The Wrap’s TV critic Tim Molloy touched off an uproar this week when he asked a question about the extensive use of nudity on HBO’s “Girls” during the show’s panel at the Television Critics Association.

But his perhaps in-eloquently worded query is one I’ve wondered myself while binge-watching the show.

Exec producer Judd Apatow called Molloy’s question not only “offensive” but “sexist” and “misogynistic.”

Here’s what Molloy asked the panel: “I don’t get the purpose of all the nudity on the show — by [Dunham] in particularly. I feel like I’m walking into a trap where you go, ‘Nobody complains about all the nudity on Game of Thrones,’ but I get why they do it. They do it to be salacious and titillate people. And your character is often nude at random times for no reason.”

Molloy’s misstep was trying to backpedal and explain away the “trap” he expected to walk into. By doing so, he fell into a much more insidious snare where he at least seemed to be kicking off a commentary that said the “Girls” nudity was not “titillating,” there by launching the great debate over the way women and the ideal body types and gender norms are portrayed in the media.

I’m all about celebrating the female form in all of it’s glory, and trying to create art that actually reflects life. I’m not offended by the T&A on display. But when I watch Lena Dunham’s character, Hannah, crawling into the tub with one of her closest pals I’m always perplexed.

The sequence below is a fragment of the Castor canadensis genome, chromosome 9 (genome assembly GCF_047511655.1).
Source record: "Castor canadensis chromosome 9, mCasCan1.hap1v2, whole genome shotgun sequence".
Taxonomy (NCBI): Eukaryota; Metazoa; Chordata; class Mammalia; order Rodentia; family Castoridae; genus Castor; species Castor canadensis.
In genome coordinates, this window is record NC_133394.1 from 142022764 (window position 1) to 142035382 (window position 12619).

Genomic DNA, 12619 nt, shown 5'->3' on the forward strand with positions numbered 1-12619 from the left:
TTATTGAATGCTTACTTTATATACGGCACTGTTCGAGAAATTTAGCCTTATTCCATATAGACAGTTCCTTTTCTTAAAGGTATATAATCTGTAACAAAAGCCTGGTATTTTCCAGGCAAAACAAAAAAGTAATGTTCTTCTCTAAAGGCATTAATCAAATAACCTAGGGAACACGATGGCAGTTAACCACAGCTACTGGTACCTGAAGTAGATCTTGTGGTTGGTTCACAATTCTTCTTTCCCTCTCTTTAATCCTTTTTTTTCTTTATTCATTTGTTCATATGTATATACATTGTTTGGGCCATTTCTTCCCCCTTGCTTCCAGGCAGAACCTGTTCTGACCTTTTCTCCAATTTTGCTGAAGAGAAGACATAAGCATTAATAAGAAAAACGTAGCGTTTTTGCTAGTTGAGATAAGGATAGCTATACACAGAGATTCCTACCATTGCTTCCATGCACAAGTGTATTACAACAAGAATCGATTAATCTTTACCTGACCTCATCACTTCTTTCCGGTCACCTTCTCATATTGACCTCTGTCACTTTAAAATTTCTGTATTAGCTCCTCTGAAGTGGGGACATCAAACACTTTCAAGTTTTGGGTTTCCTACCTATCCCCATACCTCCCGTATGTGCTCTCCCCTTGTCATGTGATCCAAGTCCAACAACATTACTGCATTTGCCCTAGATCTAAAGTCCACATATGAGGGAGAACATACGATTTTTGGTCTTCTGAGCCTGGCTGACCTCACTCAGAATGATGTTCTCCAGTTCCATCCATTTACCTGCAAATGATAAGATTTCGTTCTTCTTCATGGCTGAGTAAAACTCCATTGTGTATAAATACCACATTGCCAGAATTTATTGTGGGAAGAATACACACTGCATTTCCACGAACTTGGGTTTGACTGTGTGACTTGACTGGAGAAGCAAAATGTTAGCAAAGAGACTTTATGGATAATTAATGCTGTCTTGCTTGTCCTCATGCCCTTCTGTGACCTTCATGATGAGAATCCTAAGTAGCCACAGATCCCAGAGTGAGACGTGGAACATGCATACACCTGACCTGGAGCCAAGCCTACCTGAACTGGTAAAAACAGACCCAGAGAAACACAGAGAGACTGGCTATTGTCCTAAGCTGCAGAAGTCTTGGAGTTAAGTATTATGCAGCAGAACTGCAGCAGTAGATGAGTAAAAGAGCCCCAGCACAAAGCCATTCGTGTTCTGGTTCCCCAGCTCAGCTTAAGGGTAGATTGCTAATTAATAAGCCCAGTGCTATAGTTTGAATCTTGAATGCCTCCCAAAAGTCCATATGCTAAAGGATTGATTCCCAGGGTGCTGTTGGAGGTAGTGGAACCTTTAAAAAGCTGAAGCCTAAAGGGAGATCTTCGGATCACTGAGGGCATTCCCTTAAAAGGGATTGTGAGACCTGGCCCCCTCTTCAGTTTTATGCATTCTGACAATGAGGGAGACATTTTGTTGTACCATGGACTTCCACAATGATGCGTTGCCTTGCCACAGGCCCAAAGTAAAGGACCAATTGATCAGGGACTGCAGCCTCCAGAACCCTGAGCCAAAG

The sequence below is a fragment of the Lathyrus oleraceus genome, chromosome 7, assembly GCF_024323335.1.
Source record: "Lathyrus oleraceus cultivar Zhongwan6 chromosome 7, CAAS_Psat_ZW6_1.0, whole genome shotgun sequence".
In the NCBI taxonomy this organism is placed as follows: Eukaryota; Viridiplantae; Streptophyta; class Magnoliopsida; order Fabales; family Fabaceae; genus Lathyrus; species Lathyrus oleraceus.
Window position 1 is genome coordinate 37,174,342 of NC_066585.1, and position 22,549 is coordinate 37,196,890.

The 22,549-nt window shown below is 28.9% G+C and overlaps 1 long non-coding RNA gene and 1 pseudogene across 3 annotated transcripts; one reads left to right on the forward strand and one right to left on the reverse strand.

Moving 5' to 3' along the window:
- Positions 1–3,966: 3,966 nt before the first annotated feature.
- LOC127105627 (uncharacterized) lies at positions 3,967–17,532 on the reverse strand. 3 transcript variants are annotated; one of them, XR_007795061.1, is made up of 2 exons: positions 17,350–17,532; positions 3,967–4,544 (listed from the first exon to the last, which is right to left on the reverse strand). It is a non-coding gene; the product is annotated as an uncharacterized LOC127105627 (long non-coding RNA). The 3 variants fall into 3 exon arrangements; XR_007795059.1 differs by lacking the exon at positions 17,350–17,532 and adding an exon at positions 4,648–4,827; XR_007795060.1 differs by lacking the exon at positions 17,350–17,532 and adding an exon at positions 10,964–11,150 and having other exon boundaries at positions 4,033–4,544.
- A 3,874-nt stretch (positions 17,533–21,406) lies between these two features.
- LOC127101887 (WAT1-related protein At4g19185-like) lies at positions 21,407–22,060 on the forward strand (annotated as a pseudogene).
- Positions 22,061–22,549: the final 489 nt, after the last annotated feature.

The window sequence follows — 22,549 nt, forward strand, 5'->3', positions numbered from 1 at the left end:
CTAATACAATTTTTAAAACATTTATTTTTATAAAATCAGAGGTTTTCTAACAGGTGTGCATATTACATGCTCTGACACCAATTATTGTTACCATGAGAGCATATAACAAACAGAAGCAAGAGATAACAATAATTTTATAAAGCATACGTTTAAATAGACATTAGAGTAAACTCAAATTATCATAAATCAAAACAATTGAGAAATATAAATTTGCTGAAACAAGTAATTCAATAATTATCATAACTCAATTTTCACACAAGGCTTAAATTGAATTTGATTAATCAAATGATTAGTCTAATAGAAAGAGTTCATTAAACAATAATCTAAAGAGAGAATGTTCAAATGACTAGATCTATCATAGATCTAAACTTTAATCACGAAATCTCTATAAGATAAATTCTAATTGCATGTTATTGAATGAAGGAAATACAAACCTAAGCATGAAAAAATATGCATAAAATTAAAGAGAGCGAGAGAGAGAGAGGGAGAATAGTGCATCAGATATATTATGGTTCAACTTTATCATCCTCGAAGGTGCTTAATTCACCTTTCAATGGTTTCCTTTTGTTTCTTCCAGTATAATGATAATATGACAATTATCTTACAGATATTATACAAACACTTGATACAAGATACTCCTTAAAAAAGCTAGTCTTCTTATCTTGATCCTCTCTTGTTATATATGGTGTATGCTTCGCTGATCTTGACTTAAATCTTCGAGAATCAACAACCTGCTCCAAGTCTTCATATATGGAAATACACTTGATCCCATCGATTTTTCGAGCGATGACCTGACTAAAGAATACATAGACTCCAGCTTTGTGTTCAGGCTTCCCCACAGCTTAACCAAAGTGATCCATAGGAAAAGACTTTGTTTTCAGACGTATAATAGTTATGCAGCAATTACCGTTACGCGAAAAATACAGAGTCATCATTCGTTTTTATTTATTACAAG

This has never happened to me, so my mind immediately starts ricocheting between two points: “Oh my god, are my girlfriends and I not close enough?” my internal monologue squeals. “Is this something everyone else is doing and I’ve missed out?”

I start polling friends. They all swear this is new to them, which brings my brain to the other end of the spectrum. “Why is a show touted for its realistic portrayal of young women creating a scenario that is so unfamiliar and seemingly so unrealistic? Or am I just getting…old?”

The void between my late-twentysomethings and my early-twentysomethings never seemed so vast.

Have I become so prematurely prudish and unhip that I simply can’t relate? Is there something just a little bit off about some of the portrayals on “Girls” and Molloy has the misfortune of being a man with an awkwardly-worded inquiry? Or is the nudity, at least in the case of the co-bathing, just there as a physical reminder of the close bond the characters share?

What do you think?

About The Author

Kristin Baver is a Contributing Editor. She writes for Bombshell and Blast, and she rocks the entertainment beat like nobody’s business.

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